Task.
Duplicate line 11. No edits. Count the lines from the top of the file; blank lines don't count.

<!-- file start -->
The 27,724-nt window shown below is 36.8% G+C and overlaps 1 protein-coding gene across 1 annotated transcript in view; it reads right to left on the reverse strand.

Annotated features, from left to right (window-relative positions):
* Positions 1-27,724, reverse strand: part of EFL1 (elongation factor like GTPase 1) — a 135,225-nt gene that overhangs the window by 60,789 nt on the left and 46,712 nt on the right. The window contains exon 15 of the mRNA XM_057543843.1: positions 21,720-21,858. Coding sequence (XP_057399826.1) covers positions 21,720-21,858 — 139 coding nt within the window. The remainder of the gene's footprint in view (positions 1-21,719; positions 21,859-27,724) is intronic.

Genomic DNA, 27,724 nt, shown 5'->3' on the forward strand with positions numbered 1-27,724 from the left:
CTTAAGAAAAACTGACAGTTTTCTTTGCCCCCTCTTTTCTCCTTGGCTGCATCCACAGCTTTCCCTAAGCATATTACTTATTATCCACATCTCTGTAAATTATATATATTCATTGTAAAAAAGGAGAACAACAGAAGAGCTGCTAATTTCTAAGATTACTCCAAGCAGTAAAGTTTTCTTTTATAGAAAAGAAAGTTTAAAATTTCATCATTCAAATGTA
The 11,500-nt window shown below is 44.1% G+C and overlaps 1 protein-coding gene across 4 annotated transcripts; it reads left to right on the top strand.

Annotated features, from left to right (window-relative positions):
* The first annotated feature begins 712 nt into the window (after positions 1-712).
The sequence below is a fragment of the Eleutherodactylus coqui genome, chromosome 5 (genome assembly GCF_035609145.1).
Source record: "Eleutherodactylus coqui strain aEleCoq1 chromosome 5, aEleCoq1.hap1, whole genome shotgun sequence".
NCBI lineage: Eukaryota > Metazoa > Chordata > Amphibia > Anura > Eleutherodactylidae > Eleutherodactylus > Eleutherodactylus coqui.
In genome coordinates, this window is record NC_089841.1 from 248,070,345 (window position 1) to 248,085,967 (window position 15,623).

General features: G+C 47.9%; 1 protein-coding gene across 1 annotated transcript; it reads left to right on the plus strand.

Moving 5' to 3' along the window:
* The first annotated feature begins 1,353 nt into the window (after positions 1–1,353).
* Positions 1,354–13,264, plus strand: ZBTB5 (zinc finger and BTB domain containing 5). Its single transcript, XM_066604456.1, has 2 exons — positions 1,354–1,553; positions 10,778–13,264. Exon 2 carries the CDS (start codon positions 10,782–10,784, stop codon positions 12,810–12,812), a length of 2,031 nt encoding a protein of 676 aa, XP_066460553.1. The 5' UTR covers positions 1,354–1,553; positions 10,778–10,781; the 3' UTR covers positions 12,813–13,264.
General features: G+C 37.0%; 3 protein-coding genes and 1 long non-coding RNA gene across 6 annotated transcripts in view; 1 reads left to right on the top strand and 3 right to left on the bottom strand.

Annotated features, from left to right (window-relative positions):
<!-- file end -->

NCBI lineage: Eukaryota > Metazoa > Chordata > Amphibia > Anura > Eleutherodactylidae > Eleutherodactylus > Eleutherodactylus coqui.